Setting up a Brand Stylesheet
There’s often a misconception about what I am actually designing when I style a whole visual brand for my clients. Some people think it’s just the logo. Others might think it’s the entire strategy and positioning of the business. Both of these are slightly correct, but not entirely. When I take on a brand design project, what I’m doing is working with my client to build a foundation of values that we can apply to a visual communication system. That certainly includes a logo, but it’s also about the colour palette, the font systems, brand tones, logo iterations, icons and other elements like patterns along with image style.
It’s so important to put your brand out there in a consistent way. We want to make it as easy as possible for people to interact with your brand (whether that’s through your website, social media accounts, signage...etc.).
The more consistent you are with your visuals, language choices and tones, the easier it is for people to recognize you, remember you and want to follow up with you.
What’s in a brand stylesheet?
So what does a brand stylesheet look like? Glad you asked! Here’s an example of one I finished for a client of mine:
1. The Primary Logo:
This is the top of the hierarchy, mainly because I do want the logo to be a great captivator and the first impression of your biz. The logo I put at the top of my stylesheets is the primary logo you’ll use in your brand. This would be the default version if someone asked for your main logo and is often in full colour
2. The Brand Tones:
These are a few key words to describe your brand vibe, or brand approach. Let me break this down into an example: some brands are super feminine. You know the type: vibrant colours, feminine “boss babe” language, script writing, gold + black + white tones...etc. Some brand tones I’d give to a brand like this would include: feminine, playful and uplifting.
Then there are other brands that are bold. These might use curse words or strong language, have solid, strong, geometric fonts, bright colours and daring imagery. Some brand tones I’d give to this stylesheet would include: bold, daring, direct and strong.
The point here is to capture your brand in about 3-5 adjectives that you’ll use when you consider things like the language you use, the way you communicate, the channels you use to communicate, the colours, the fonts, the imagery...etc. This section really does dictate the entire stylesheet!
3. The Brand Colours:
This section represents the colours a brand will use in all of its communications. When it comes time to make that social media graphic for a promo? Primary brand colour please! This is THE best way to get recognized and say consistent in your business. It’s so important to create a foundation that makes it super easy for your audience to catch a glimpse of something and tie it back to your brand in an instant. Colour is one of the most effective ways of accomplishing that.
4. The Brand Fonts:
This is where I see the most inconsistency with businesses, but it’s so important. I see it time and time and time again - people using a slew of all kinds of fonts in their communications. Email lists are totally different from social media posts, which are stark opposite from their website. This is confusing for people and it’s just ineffective in creating that streamlined, easy experience for your community of people.
A font system like this makes it extremely easy for my clients to know what fonts to use and where.
5. The Logo Iterations:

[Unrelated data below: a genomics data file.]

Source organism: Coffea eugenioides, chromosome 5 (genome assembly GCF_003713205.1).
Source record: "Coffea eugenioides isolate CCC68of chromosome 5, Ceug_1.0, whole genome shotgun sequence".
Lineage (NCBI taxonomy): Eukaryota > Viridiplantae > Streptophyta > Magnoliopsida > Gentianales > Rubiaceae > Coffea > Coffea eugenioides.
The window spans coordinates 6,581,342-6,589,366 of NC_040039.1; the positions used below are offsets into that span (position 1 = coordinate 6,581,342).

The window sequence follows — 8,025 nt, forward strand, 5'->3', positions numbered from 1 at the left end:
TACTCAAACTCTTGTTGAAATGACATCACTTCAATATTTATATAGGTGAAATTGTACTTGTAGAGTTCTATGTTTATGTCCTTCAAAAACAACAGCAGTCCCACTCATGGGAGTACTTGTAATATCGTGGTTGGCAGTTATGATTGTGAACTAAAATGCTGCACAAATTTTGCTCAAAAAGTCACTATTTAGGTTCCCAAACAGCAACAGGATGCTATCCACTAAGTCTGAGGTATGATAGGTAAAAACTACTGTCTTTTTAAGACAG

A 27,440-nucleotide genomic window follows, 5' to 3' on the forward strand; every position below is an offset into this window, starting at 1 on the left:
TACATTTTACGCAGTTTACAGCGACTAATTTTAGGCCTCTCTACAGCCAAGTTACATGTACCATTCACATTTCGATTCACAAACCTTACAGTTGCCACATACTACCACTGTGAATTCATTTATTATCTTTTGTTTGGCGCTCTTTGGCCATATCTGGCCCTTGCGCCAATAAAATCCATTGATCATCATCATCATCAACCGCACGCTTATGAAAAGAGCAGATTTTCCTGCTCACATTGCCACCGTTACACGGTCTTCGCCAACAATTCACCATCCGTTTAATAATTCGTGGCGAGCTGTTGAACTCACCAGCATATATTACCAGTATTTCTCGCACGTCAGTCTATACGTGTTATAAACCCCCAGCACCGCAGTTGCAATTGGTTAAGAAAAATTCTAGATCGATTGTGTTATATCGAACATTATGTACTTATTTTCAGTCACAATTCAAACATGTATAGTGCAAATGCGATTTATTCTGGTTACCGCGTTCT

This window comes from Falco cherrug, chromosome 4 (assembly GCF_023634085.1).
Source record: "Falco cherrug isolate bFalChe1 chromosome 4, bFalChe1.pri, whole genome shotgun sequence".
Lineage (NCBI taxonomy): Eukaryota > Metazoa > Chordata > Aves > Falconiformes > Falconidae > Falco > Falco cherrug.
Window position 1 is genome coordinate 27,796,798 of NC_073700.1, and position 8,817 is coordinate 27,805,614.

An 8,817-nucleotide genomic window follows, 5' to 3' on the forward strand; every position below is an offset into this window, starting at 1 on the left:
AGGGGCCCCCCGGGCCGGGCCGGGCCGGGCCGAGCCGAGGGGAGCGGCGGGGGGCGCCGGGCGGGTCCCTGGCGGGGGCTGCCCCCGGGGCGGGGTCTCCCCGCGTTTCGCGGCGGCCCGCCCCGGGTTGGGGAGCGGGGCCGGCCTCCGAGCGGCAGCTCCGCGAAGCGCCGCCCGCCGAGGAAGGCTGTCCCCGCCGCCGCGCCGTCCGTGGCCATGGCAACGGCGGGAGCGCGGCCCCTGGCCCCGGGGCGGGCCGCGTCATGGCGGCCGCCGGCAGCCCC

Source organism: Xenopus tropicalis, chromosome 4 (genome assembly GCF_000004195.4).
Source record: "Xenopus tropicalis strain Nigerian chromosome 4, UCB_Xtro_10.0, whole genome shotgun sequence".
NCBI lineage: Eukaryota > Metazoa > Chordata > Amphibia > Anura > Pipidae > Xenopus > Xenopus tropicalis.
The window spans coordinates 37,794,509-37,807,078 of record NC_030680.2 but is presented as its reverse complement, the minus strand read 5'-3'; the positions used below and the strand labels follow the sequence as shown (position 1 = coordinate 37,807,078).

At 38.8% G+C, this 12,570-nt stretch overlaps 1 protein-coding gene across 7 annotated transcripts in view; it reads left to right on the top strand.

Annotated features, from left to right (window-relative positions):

Once I design a primary logo, I’ll move on to the submark or alternate versions. These are iterations of the main logo that can be used in all sorts of different contexts. Logos need to be versatile. That means there are tons of different scenarios where you may need a different colour, version or more compact iteration of your logo.
In this section I always include the different ways my clients can use their logo within their brand.
6. The Brand Elements + Icons:
Often times my clients require some elements to use within their brands on things like business cards, greeting cards and their website. Elements might include a favicon for their web browser, a pattern for their print materials, a specialized or custom button design for their website...etc.
This is the section I would lay all of those requirements out nice and clearly!
7. The Brand Image Style:
Just like choosing one Instagram filter for the rest of your brand’s existence (scary, right?), this section outlines the exact image style that my clients should strive for in their images.
This helps tremendously for social media graphics and also things like website banners and cover photos. The idea here is to create a cohesive vibe in all of your imagery styles, filters, editing approaches and content.
When you step back and look at a stylesheet as a whole, you can start to see the visuals of your brand working together to effectively communicate those brand vibes I mentioned above.
Something like 80% of people (there are mixed sources on this of course, because, well, the Internet…) are visual learners. That means most of us learn through taking things in with our eyes, so to put an effort behind your business’s visual system is crucial in standing out and being more effective in reaching your ideal people.
Not only do visuals play a huge role in the success of delivering your message to the world, but the language you choose and the channels you use to deliver them count too.
Having a professional stylesheet in place for your brand can help keep you on track, stay organized with your material, maintain consistency and look damn professional in your biz! These reasons alone are why I include a brand stylesheet in every single one of my brand design projects instead of designing just a logo.
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